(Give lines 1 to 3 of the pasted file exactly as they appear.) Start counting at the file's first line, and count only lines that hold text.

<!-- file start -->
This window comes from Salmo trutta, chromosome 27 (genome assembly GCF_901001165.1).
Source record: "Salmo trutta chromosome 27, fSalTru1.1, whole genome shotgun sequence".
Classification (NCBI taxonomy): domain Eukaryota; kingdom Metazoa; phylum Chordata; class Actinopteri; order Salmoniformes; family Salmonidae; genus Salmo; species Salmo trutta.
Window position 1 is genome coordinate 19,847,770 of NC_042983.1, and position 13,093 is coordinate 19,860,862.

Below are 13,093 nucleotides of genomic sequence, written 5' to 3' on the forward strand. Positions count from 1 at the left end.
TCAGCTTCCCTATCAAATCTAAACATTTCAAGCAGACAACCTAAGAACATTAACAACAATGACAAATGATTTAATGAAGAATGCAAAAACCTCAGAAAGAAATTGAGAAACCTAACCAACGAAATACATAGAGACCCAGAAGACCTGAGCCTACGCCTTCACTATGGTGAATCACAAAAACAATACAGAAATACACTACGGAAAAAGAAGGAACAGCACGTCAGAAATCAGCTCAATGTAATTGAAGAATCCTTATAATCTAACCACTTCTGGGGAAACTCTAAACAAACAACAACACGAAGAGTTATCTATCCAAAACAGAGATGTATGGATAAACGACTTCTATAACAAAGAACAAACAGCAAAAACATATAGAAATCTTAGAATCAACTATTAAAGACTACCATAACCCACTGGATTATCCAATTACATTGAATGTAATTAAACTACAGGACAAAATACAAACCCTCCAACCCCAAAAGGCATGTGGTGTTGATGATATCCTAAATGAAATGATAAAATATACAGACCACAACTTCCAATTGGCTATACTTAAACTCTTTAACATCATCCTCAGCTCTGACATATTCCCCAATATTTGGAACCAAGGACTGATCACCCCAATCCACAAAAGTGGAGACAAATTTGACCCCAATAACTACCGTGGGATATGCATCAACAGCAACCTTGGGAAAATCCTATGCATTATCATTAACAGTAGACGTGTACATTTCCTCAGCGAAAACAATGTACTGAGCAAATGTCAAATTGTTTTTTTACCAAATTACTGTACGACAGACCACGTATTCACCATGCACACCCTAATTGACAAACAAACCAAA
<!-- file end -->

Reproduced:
This window comes from Salmo trutta, chromosome 27 (genome assembly GCF_901001165.1).
Source record: "Salmo trutta chromosome 27, fSalTru1.1, whole genome shotgun sequence".
Classification (NCBI taxonomy): domain Eukaryota; kingdom Metazoa; phylum Chordata; class Actinopteri; order Salmoniformes; family Salmonidae; genus Salmo; species Salmo trutta.